300 - 200 BC

300 - 200 BC, the Middle East

The major inheritors of the Alexandrian empire were the generals Seleucus in Mesopotamia and Ptolemy in Egypt. Warfare continued between them and among lesser kingdoms and leagues of the fragmented world. New states appeared and others vanished into the embrace of still other conquerers.

Through it all, the victor was the concept of Hellenism. The ancient world eargerly accepted the outward form and often the more subtle glories of the new civilization. New cities in the Greek style sprang into being, including Alexandria, the great seaport at the mouth of the Nile. The eastern Mediterranean world became cosmopolitan with widespread interchange of peoples and ideas. Greek became the lanuage of educated men, and more men were educated.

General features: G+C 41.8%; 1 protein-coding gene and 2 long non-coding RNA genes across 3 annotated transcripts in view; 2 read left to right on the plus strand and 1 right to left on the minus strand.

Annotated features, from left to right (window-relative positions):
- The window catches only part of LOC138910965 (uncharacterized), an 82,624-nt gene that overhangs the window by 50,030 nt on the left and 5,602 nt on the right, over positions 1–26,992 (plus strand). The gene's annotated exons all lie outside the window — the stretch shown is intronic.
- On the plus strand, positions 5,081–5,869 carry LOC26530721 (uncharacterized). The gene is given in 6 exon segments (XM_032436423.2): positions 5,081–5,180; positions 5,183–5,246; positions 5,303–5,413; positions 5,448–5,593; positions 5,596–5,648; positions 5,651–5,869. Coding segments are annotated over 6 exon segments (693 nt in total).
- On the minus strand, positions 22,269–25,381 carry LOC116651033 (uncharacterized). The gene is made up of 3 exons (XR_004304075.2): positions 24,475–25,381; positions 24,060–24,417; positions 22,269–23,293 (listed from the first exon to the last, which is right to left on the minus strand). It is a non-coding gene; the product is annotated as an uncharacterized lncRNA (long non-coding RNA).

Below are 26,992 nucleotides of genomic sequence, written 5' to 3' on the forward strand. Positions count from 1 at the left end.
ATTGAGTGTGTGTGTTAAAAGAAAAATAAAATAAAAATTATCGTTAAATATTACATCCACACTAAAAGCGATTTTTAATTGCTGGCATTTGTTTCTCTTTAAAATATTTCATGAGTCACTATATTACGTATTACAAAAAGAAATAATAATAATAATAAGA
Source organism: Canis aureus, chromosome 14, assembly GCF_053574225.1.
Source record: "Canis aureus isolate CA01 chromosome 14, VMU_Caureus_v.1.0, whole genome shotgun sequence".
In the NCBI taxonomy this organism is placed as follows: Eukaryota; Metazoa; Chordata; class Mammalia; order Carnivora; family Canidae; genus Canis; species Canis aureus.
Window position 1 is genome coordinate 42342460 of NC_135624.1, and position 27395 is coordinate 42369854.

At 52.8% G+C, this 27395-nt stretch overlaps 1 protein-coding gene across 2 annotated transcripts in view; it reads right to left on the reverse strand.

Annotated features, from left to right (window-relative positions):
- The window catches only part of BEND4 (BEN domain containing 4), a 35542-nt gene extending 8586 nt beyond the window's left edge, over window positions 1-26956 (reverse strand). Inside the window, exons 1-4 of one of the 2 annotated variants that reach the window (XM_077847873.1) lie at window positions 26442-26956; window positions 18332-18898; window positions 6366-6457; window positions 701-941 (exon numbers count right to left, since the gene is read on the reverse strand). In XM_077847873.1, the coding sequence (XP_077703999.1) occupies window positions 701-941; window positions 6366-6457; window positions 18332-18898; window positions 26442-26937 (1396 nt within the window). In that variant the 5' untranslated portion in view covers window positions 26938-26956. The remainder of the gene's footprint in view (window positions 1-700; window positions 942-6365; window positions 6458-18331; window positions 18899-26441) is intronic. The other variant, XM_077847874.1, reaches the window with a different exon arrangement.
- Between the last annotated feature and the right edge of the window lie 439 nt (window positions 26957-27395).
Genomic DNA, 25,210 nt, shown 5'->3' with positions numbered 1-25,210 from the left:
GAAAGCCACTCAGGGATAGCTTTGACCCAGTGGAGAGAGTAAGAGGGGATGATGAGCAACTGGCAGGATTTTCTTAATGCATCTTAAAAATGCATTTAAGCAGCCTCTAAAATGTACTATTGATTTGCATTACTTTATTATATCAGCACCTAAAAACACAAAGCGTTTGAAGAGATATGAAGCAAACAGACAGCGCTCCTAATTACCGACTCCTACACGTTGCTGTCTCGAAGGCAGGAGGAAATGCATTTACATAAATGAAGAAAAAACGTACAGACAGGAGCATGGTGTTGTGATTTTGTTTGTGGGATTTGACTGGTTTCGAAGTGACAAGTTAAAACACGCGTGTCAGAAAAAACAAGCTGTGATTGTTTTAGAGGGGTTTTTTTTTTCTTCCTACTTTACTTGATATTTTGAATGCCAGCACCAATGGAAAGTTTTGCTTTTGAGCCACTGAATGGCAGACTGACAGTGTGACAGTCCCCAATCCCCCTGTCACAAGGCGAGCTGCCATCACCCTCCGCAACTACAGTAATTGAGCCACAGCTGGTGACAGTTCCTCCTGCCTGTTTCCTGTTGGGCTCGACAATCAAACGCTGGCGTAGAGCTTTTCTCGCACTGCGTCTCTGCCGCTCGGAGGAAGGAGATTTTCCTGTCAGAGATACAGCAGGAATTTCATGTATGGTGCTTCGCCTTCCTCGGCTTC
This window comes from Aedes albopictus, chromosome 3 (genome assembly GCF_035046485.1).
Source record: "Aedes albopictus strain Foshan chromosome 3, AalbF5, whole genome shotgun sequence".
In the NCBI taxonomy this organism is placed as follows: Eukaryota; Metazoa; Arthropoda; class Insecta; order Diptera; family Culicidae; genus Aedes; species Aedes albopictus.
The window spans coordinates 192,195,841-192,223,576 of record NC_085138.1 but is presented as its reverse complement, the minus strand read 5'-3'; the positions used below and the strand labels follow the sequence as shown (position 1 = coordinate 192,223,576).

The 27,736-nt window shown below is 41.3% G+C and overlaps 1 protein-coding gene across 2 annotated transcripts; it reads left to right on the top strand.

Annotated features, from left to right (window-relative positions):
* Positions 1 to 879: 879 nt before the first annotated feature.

The Romans to the west proceeded with their conquestof Italy. When their expansion touched Carthage, war broke out, continuing through the century until Rome's victory in 201 BC. Swollen with conquest, Rome was strong enough to turn toward the quarreling Greek states in the east.

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